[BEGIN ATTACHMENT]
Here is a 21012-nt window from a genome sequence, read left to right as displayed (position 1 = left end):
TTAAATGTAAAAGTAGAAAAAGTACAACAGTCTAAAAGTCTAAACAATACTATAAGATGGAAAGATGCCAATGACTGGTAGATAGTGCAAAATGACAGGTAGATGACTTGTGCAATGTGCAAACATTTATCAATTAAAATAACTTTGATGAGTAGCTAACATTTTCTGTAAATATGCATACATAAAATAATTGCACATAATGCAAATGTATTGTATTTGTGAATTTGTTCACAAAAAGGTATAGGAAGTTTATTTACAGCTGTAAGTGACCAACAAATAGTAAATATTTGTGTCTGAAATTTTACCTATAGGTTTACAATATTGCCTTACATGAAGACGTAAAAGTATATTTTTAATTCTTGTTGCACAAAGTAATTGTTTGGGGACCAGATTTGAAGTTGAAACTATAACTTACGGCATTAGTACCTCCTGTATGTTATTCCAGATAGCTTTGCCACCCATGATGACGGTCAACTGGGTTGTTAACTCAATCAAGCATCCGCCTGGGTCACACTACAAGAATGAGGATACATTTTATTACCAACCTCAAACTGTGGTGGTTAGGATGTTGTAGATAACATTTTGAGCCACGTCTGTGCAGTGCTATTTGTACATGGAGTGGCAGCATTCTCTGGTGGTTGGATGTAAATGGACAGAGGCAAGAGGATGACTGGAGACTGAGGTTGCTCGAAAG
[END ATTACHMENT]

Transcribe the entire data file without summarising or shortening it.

Here is a 21012-nt window from a genome sequence, read left to right as displayed (position 1 = left end):
TTAAATGTAAAAGTAGAAAAAGTACAACAGTCTAAAAGTCTAAACAATACTATAAGATGGAAAGATGCCAATGACTGGTAGATAGTGCAAAATGACAGGTAGATGACTTGTGCAATGTGCAAACATTTATCAATTAAAATAACTTTGATGAGTAGCTAACATTTTCTGTAAATATGCATACATAAAATAATTGCACATAATGCAAATGTATTGTATTTGTGAATTTGTTCACAAAAAGGTATAGGAAGTTTATTTACAGCTGTAAGTGACCAACAAATAGTAAATATTTGTGTCTGAAATTTTACCTATAGGTTTACAATATTGCCTTACATGAAGACGTAAAAGTATATTTTTAATTCTTGTTGCACAAAGTAATTGTTTGGGGACCAGATTTGAAGTTGAAACTATAACTTACGGCATTAGTACCTCCTGTATGTTATTCCAGATAGCTTTGCCACCCATGATGACGGTCAACTGGGTTGTTAACTCAATCAAGCATCCGCCTGGGTCACACTACAAGAATGAGGATACATTTTATTACCAACCTCAAACTGTGGTGGTTAGGATGTTGTAGATAACATTTTGAGCCACGTCTGTGCAGTGCTATTTGTACATGGAGTGGCAGCATTCTCTGGTGGTTGGATGTAAATGGACAGAGGCAAGAGGATGACTGGAGACTGAGGTTGCTCGAAAG